“I’m laughing and crying at the same time because of the insanity and the pain,” he said, as his son, who has since returned home, mowed the lawn on a blue-sky morning.
“That system isn’t just broken,” Gross said. “It’s disgusting.”
In Oakland County, north of Detroit, Sara and Nick Schmierer spent two years in emergency rooms and working with mental-health workers before making a heart-wrenching choice: signing over to the state an 8-year-old boy they’d taken in when he was abandoned as an infant.
The Schmierers, who became his legal guardians, were expecting their second set of twins when a stranger handed them the baby in a parking lot. They said the boy learned to crawl and play and giggle alongside the twins after their birth months later.
But as he neared his fifth birthday, he began to rage, throwing toys at walls and lashing out at siblings for little or no reason. And he began to have delusions.
The boy said he saw a snake on his father, or smelled fire that wasn’t there. One day, another son came downstairs to say his brother “wants to hurt himself. He doesn’t want to be here anymore,” Sarah Schmierer recalled.
She raced upstairs. There were monsters, the boy cried.
“All I could do was just hold on, like, ‘Buddy, I’m here. I love you ... I know this is so scary for you. I don’t know what you’re thinking.’”
The boy turned and ran toward the window. “I grabbed him,” the mom said, and realized, “We need help, like this is more than I can do.”
He had just turned six.
“There is no facility ... that would take a child that young,” Sara Schmierer said. (The problem is worse since COVID. A Centers for Disease Control and Prevention study showed a 24 percent increase in mental health ER visits for very young children, ages 5 to 11, from April through October of last year.)
Thus began a two-year cycle of suicide attempts, ER trips, waits for beds, fights with insurers and school, and more violence. Nick Schmierer said he once grabbed a knife from his son’s hand as the boy tried to stab his sister. They got two German Shepherds to protect their other children.
At one point, they drove the boy to an Ohio facility after being told inpatient beds were full in Michigan.
Their journey is recorded in thick, three-ring binders the parents kept with insurance papers, admission forms and psychiatric assessments: reactive attachment disorder, disruptive mood dysregulation disorder, oppositional defiant disorder, ADHD and more.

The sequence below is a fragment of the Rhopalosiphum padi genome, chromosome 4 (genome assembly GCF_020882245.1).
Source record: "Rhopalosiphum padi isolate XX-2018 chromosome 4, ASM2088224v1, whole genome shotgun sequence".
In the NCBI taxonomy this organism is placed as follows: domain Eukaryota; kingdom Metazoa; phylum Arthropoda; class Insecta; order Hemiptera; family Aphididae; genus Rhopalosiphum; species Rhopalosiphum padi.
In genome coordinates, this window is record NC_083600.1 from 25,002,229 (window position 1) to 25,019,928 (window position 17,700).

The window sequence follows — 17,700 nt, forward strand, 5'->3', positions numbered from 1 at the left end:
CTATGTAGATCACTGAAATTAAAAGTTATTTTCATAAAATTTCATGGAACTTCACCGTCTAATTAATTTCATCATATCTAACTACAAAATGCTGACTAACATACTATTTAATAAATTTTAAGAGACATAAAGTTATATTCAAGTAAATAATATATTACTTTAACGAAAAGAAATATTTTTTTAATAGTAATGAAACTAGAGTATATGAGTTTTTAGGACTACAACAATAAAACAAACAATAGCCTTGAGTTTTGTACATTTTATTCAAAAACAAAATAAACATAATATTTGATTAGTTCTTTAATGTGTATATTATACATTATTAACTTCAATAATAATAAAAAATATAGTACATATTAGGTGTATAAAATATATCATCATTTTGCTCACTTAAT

Finally, last fall, amid Michigan’s second wave of COVID, the boy erupted again. He was rushed to the ER and sedated. In a cellphone video, he is seen thrashing in restraints, begging to be hugged. But when anyone approached, he bit or head butted them, the mother said.
For days, the boy remained in the hospital as staff sought an open bed at a psychiatric facility. Sarah Schmierer tried to soothe him with a calm voice and coloring books. He pleaded for a hug. She said, “Honey, I’m sorry, I can’t do that. You’re still trying to hurt me.”
She said he looked at her, without emotion, and said, “I’m going to kill you.”
With the afternoon sun streaming in her suburban Oakland County home recently, Schmierer said she never wanted to give up on her son. She was his mother.
But the violence. The bureaucratic fight to get help. The endless nights in ERs. That he returned home again and again no better than before. The couple said they also feared for the safety of their other kids.
So as the boy struggled in the ER last fall, they turned over guardianship to the state.
Their final image of the boy was of him trying to bite off his restraints as he was taken to the Hawthorn Center, a state-operated psychiatric hospital.
“Oh my gosh,” Sarah Schmierer thought to herself, “what have I done?”
A Jump In Attempted Suicides
Bob Nykamp of Pine Rest Christian Mental Health Services, a sprawling Grand Rapid-based psychiatric center, recalls a lull early in the pandemic followed by an explosion of patients at its inpatient facilities.